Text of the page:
EMULATOR E64 MODERNIZATION AND REFURB
Updated: Nov 13, 2020
Some months ago I picked up an EMU SYSTEMS E64. This was model two out of the first pair of samplers released in the Emulator IV range. Every release had two models, a flagship with many expansion ports, and a version with less expansion capability (the E64)
What interested me most about the E64 was the amount of modulation capability that these machines have. They are extremely well featured in this area. Also, I really like the sound of the E64. It is warm and large without being overly coloured. The Ultra models have a cleaner sound. This is largely due to the more efficient DAC (digital to analogue converter) used in the ultra models.
This E64 was in nice visual condition, though it needed some work to make it more useful and useable.
Upgrade OS (two part process)
Replace Tact switches (these were failing, double triggering and non-triggering)
Replace encoder (failing, inaccurate value/turns presented to OS.
Replace LCD screen (this was actually ok, however during the other upgrades, it became unstable and needed replacing anyway)
Fan upgrade (original fan is small and very noisy)
Remove floppy Drive and replace with SCSI2SD drive. (Emulates 7 SCSI hard drives on an SD card)
Replace Power Switch
PSU recap and recalibration
I set about upgrading the OS via floppy from 2.0 to 3.0b. I learned a lot about floppy disks and drives during this period!
I used a virtual windows machine, a USB floppy drive and some 3rd party software to copy the .img file to the disk. This was fairly easy, though it took a while to achieve. As this version of EOS is 1.44mb standard formatting, a USB floppy drive will work to transfer the file although finding the right software to perform the transfer is more difficult. Rawwrite should work in most cases.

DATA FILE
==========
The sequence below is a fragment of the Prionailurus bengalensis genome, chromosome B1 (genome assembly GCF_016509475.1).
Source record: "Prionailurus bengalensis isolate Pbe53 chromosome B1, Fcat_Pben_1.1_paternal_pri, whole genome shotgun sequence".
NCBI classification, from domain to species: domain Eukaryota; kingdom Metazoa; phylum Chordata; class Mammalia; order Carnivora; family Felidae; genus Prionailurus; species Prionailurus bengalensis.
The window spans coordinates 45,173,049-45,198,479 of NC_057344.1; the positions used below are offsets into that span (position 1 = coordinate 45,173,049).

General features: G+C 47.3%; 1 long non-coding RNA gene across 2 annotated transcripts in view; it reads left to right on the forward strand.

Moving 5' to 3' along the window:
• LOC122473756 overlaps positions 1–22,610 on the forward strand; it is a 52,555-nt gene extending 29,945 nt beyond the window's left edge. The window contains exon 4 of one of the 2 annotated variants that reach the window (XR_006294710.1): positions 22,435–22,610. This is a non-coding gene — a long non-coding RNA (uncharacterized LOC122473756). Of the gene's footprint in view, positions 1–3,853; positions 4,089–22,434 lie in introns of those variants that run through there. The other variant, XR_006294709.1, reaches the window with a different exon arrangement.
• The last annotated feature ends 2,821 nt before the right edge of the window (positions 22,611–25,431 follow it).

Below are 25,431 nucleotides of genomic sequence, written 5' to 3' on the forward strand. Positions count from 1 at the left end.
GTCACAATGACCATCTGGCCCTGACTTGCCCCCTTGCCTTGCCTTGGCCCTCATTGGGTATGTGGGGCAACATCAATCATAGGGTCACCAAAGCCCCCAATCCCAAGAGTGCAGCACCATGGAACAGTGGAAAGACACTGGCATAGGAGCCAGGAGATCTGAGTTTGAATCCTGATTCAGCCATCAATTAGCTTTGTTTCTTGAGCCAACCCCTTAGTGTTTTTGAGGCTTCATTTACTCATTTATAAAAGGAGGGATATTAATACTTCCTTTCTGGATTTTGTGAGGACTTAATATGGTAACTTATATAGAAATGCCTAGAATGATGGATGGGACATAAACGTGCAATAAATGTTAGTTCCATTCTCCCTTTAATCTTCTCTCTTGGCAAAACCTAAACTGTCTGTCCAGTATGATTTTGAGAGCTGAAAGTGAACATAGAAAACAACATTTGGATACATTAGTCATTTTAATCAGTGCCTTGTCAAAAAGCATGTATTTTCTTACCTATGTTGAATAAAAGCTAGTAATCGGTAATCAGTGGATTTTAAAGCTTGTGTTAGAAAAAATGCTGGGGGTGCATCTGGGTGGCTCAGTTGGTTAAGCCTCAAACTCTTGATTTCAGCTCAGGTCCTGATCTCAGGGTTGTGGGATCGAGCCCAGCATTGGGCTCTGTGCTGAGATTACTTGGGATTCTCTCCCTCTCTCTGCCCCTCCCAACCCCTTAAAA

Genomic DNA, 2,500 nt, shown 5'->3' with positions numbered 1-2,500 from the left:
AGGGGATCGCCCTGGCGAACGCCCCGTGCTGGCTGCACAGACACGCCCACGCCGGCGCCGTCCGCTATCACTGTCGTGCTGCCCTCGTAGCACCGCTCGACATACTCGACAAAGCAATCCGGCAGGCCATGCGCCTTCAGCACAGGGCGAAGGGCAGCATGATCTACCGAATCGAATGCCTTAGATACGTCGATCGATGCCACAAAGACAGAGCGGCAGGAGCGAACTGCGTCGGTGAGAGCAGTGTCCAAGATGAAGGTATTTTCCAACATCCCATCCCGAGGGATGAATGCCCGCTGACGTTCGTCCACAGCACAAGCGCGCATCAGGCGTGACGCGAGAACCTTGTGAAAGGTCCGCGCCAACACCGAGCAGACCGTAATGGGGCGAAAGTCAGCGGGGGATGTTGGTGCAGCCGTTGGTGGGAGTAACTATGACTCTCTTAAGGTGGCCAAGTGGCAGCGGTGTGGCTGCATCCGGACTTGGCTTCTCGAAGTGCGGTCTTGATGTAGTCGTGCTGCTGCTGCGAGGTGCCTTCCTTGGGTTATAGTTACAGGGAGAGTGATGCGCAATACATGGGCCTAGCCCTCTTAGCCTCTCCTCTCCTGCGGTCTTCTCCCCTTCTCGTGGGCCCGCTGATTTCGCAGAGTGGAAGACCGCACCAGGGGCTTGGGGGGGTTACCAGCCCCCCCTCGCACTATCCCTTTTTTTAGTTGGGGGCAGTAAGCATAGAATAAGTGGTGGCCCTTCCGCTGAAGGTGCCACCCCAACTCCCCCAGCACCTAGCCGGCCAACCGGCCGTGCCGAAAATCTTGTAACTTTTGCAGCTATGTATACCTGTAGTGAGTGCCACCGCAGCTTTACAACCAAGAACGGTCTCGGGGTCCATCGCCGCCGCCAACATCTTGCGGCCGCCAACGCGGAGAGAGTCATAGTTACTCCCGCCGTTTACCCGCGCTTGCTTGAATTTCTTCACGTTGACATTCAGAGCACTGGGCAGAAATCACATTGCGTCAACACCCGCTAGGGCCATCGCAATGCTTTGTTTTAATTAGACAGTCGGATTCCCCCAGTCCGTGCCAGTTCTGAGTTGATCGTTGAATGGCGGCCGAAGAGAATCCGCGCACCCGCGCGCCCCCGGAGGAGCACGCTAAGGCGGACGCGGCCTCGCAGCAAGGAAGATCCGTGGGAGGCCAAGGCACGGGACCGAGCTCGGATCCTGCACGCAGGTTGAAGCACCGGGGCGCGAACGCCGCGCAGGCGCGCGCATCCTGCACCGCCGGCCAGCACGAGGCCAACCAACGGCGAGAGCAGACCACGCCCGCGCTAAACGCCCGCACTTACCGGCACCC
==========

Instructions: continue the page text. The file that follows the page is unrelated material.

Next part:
EMU ROM for the early models was a max size of 1mb. All EOS versions after and including 4.10 are 2mb. In order to run these (I wanted to have the bit reduction option in software) you need to replace the ROM card.
When I was updating the EOS I contacted a German engineer who has reverse engineered the OS ROM for the E64. He sells 2mb ROM sticks ready to go, with EOS 4.6.2 pre-installed. This is a hobby for him, not a full time operation.
Eventually the new ROM arrived on the 2mb stick and I was able to install it without issue:
The fan mod involved a new large fan, removal of the old fan, and installing the new one against the power supply cover, depressurizing the case and ejecting the hot air from the rear. I eventually found a cheap enough fan (I have had so many ewaste fans it was difficult to spend money on this part!). The fan was a lovely garish red, and looks great inside the case! The fan takes 7v power by connecting 5v + 12v together (instead of 5 or 12 +GND)
Tact switch replacement was tricky, although a simple task. The tacts have a very long plunger and there is zero margin for error: the tacts must sit absolutely flush with the PCB. Any tiny deviation from totally level means that the switch is difficult to trigger when installed into the case. Especially around the numeric keypad where many buttons reside together.